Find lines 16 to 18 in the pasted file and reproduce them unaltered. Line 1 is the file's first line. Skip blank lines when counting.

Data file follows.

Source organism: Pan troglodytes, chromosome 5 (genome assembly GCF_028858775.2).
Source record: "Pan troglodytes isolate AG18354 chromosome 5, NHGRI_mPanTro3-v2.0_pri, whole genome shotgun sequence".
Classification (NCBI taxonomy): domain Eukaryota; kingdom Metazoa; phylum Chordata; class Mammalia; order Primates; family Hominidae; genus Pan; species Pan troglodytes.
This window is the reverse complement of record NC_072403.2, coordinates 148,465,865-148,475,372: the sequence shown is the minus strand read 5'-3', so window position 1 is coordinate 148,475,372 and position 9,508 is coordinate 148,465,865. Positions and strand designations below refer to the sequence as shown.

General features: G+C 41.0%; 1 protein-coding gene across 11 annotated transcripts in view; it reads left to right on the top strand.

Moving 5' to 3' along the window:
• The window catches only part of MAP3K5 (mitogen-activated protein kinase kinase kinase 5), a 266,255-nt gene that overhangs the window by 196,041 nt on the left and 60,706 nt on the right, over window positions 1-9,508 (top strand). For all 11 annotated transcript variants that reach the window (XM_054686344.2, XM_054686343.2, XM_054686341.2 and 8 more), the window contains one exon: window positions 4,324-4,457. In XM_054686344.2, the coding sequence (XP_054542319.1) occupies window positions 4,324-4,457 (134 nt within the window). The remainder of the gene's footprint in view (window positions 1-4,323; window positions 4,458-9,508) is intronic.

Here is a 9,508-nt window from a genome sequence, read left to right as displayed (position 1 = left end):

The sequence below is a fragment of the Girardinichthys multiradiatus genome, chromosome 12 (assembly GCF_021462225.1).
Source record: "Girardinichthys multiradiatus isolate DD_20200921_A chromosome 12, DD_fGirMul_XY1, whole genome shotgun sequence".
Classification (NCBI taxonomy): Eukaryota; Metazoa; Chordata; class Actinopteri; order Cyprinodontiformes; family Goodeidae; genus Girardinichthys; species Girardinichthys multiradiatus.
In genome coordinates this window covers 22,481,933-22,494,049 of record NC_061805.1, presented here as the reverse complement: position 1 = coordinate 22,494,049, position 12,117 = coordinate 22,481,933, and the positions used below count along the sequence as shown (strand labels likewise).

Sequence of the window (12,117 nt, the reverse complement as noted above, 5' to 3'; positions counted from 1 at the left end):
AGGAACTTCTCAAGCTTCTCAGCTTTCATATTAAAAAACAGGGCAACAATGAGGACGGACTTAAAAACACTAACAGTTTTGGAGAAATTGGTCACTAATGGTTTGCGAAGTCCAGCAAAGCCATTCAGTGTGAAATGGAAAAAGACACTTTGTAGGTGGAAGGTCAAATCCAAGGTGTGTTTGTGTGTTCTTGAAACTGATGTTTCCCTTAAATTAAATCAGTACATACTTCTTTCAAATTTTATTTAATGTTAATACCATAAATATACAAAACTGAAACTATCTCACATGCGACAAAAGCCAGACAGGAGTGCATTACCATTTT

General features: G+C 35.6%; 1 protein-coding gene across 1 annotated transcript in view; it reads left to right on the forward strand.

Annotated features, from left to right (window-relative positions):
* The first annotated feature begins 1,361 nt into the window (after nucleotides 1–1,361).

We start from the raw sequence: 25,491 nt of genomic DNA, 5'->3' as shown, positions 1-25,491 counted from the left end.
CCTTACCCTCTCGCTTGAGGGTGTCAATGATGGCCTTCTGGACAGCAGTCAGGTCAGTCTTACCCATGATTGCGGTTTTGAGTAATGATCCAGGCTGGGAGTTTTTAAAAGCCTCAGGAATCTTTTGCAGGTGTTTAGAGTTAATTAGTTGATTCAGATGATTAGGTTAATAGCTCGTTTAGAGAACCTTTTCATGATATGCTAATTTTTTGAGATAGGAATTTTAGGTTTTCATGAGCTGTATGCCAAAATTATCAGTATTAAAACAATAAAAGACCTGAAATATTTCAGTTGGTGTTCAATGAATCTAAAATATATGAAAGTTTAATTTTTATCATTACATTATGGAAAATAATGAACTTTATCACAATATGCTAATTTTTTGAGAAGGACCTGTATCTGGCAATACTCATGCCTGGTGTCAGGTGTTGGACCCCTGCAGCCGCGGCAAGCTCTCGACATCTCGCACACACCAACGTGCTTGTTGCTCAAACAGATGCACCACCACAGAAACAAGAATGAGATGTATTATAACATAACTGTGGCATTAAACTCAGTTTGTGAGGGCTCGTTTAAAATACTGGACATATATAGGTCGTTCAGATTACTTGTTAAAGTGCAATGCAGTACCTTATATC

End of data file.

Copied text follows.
Annotated features, from left to right (window-relative positions):
* The first annotated feature begins 1,361 nt into the window (after nucleotides 1–1,361).

We start from the raw sequence: 25,491 nt of genomic DNA, 5'->3' as shown, positions 1-25,491 counted from the left end.